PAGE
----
THE LABRADOR INUIT WRITING SYSTEM
Like other Inuktitut dialects, the writing system of Labrador Inuttitut is relatively easy to learn because it is sound-based
(unlike the English writing system which, due to historical reasons, is only partially sound based, e.g. the 'k' in knight
is not pronounced but must be memorized). With practice, anyone can learn to write the words and sentences of Inuttitut based on what they hear. Hearing correctly is the tricky part. Speakers naturally hear the language correctly because they speak the language, even if they do not write it. All Inuttitut writing is based on how speakers pronounce the language. As a learner, you should listen to the speakers and try to write down exactly what the speakers say, using the symbols below. If the speakers can write, they will help you if you can't hear properly. If they can't write, do your best and be glad that you have speakers to listen to!
In the following section, I outline the symbols used in Labrador Inuttitut. The system works in general for Rigolet Inuttitut also. Where there are special Rigolet differences, these will be noted.
Consonants which are the same as in English:
Consonants which are different from English
- See below for more information on Rigolet 'k' below.
Hint: In English there is usually a puff of air produced in making the sounds p, t, k at the beginning of words or syllables. In Inuttitut, as in most other languages, there is no puff of air with these sounds. Try not to produce that puff of air.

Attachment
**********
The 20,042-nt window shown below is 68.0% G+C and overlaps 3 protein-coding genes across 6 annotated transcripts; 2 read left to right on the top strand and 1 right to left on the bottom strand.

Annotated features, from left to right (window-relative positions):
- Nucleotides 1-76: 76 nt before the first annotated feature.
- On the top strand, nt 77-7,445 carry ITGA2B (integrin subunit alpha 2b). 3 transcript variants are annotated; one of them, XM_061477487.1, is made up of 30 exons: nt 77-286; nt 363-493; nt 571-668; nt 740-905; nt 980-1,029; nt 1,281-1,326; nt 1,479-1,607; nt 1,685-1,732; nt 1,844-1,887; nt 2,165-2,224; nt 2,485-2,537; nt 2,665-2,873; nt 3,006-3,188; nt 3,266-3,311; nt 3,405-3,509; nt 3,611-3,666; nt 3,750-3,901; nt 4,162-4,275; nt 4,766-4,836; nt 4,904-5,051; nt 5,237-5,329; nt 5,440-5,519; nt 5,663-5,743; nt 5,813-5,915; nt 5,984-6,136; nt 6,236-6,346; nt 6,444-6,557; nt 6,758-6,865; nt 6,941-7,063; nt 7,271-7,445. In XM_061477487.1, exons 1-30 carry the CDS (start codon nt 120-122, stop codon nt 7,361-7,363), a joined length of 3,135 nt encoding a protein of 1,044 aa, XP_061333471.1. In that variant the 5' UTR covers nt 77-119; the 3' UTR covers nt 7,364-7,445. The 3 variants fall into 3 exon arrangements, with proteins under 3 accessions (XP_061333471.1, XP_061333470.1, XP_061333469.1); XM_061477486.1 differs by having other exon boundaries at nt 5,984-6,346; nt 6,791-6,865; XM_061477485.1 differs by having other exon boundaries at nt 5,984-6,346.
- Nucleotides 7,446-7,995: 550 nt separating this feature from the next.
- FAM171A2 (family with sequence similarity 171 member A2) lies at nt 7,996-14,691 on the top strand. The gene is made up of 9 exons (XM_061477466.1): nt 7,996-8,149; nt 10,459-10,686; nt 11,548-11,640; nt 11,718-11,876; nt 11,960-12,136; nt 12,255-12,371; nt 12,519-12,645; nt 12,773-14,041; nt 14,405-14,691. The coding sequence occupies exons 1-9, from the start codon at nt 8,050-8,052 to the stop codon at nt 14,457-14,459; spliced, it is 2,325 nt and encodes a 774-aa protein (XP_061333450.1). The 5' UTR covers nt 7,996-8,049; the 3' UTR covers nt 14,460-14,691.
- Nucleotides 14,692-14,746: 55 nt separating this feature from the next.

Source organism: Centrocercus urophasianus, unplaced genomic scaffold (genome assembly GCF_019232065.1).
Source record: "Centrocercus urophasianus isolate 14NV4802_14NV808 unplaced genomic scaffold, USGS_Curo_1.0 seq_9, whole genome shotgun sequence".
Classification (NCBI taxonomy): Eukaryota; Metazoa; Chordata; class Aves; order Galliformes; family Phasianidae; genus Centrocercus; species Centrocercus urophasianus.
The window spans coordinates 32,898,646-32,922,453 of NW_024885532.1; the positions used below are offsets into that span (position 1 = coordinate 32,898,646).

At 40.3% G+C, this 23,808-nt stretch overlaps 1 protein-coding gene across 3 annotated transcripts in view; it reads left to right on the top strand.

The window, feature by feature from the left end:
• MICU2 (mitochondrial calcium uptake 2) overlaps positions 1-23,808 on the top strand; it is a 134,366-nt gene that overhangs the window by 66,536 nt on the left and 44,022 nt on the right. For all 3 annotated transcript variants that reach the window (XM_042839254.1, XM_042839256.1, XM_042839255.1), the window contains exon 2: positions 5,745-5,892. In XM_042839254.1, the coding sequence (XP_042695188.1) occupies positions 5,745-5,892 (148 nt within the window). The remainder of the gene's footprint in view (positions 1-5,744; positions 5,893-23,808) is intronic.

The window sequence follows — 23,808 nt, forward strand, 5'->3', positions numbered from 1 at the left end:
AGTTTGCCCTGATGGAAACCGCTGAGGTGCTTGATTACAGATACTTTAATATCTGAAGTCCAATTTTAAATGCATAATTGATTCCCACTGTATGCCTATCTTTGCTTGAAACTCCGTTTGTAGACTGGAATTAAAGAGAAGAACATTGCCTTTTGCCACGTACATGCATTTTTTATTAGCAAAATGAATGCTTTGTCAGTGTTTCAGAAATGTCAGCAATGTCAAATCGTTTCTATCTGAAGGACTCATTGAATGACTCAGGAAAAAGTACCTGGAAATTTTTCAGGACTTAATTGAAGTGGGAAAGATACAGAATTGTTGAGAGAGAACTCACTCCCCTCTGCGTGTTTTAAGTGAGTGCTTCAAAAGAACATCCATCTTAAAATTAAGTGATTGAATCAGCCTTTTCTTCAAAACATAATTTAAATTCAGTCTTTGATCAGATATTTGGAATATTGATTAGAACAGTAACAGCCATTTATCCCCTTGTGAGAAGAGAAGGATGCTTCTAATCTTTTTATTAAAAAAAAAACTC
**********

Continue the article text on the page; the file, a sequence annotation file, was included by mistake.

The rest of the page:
- This is a sound similar to v in English but pronounced in the area of the mouth where English g occurs. It is a velar fricative.
- For some speakers in Rigolet this sound will be ts.
- This is a single sound written with two symbols. It is exactly the same sound as in English sang, sung etc. but always occurs in Inuttitut before vowels, as in nigivunga 'I'm eating.' This takes a little practice at first.
- In northern Labrador this sound is like the 'ch' in German buch 'book'. It is a fricative. Listen to speakers say it and try to make the same sound. It is pronounced in the same area of the mouth as English 'k' but is softer. Listen to how Lydia Tuglavina says Kuvianamek in Lydia's Lessons.
- K is always pronounced differently in Rigolet. There it is pronounced as a 'h' sound as in English hat. This sound is easier for English speakers to make.
- This sound is just like the y sound in English year.
Unlike English, Inuttitut in all dialects have geminate or double consonants. These are pronounced by holding the consonant a little longer than a single one. In both northern Labrador and Rigolet you will find:
Mixed consonant combinations:
- This is pronounced like two K sounds of northern Labrador by many people in northern Labrador.
- In Rigolet this is pronounced like two g sounds.
Here things get a little more complicated. In both northern Labrador and Rigolet you will hear the following:
- This sound is written qq in western dialects.
In Rigolet only you will hear the following sets of mixed consonants. These are very similar to what you hear in dialects of Inuttitut to the west.
Inuttitut vowels are pure vowels. There are three basic vowels which have long and short versions, making six altogether. This is pretty much the same across all Inuktitut dialects.
- Sounds like English beet but shorter and purer, like French lit 'bed'
- e (long i)
- o (long u)
- â (long a)
- Note: while Rigolet 'k' is the same as northern Labrador 'k' in most instances, following the vowels a and u (and their long counterparts â and o), the Rigolet k sounds further back in the mouth, like the q in other Inuit dialects. It always stays like k following i (or long counterpart e).